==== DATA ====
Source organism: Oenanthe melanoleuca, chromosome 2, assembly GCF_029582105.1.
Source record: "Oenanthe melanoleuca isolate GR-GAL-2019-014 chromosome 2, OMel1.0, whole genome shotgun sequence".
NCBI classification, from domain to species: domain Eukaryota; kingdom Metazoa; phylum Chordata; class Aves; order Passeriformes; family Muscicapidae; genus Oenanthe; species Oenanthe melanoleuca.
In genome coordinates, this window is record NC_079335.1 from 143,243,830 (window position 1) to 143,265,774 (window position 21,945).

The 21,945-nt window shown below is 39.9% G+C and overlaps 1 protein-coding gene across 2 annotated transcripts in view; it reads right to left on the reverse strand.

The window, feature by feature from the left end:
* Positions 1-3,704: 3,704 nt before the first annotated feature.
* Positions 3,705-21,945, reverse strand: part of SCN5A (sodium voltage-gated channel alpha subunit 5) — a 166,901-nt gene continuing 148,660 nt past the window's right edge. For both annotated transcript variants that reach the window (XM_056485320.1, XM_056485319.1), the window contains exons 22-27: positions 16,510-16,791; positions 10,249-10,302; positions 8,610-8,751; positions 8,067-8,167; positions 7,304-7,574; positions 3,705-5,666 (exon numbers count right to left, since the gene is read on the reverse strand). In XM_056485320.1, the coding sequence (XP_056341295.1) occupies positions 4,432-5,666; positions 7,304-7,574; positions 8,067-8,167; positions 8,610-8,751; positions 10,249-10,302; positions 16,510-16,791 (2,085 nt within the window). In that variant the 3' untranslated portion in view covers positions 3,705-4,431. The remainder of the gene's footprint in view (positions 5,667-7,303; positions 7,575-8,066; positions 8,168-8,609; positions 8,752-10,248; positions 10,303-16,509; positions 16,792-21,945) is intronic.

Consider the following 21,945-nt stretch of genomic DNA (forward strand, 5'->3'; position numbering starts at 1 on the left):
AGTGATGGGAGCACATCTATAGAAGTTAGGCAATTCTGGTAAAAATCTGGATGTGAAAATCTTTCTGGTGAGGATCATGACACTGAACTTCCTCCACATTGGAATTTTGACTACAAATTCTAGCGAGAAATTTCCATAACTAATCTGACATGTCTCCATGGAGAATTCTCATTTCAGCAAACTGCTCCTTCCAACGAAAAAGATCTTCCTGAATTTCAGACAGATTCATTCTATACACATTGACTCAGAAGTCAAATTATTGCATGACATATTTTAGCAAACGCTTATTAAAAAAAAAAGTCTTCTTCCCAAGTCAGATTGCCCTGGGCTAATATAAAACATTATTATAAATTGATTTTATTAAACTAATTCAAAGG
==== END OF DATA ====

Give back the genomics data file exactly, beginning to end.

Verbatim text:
Source organism: Oenanthe melanoleuca, chromosome 2, assembly GCF_029582105.1.
Source record: "Oenanthe melanoleuca isolate GR-GAL-2019-014 chromosome 2, OMel1.0, whole genome shotgun sequence".
NCBI classification, from domain to species: domain Eukaryota; kingdom Metazoa; phylum Chordata; class Aves; order Passeriformes; family Muscicapidae; genus Oenanthe; species Oenanthe melanoleuca.
In genome coordinates, this window is record NC_079335.1 from 143,243,830 (window position 1) to 143,265,774 (window position 21,945).

The 21,945-nt window shown below is 39.9% G+C and overlaps 1 protein-coding gene across 2 annotated transcripts in view; it reads right to left on the reverse strand.

The window, feature by feature from the left end:
* Positions 1-3,704: 3,704 nt before the first annotated feature.
* Positions 3,705-21,945, reverse strand: part of SCN5A (sodium voltage-gated channel alpha subunit 5) — a 166,901-nt gene continuing 148,660 nt past the window's right edge. For both annotated transcript variants that reach the window (XM_056485320.1, XM_056485319.1), the window contains exons 22-27: positions 16,510-16,791; positions 10,249-10,302; positions 8,610-8,751; positions 8,067-8,167; positions 7,304-7,574; positions 3,705-5,666 (exon numbers count right to left, since the gene is read on the reverse strand). In XM_056485320.1, the coding sequence (XP_056341295.1) occupies positions 4,432-5,666; positions 7,304-7,574; positions 8,067-8,167; positions 8,610-8,751; positions 10,249-10,302; positions 16,510-16,791 (2,085 nt within the window). In that variant the 3' untranslated portion in view covers positions 3,705-4,431. The remainder of the gene's footprint in view (positions 5,667-7,303; positions 7,575-8,066; positions 8,168-8,609; positions 8,752-10,248; positions 10,303-16,509; positions 16,792-21,945) is intronic.

Consider the following 21,945-nt stretch of genomic DNA (forward strand, 5'->3'; position numbering starts at 1 on the left):
AGTGATGGGAGCACATCTATAGAAGTTAGGCAATTCTGGTAAAAATCTGGATGTGAAAATCTTTCTGGTGAGGATCATGACACTGAACTTCCTCCACATTGGAATTTTGACTACAAATTCTAGCGAGAAATTTCCATAACTAATCTGACATGTCTCCATGGAGAATTCTCATTTCAGCAAACTGCTCCTTCCAACGAAAAAGATCTTCCTGAATTTCAGACAGATTCATTCTATACACATTGACTCAGAAGTCAAATTATTGCATGACATATTTTAGCAAACGCTTATTAAAAAAAAAAGTCTTCTTCCCAAGTCAGATTGCCCTGGGCTAATATAAAACATTATTATAAATTGATTTTATTAAACTAATTCAAAGG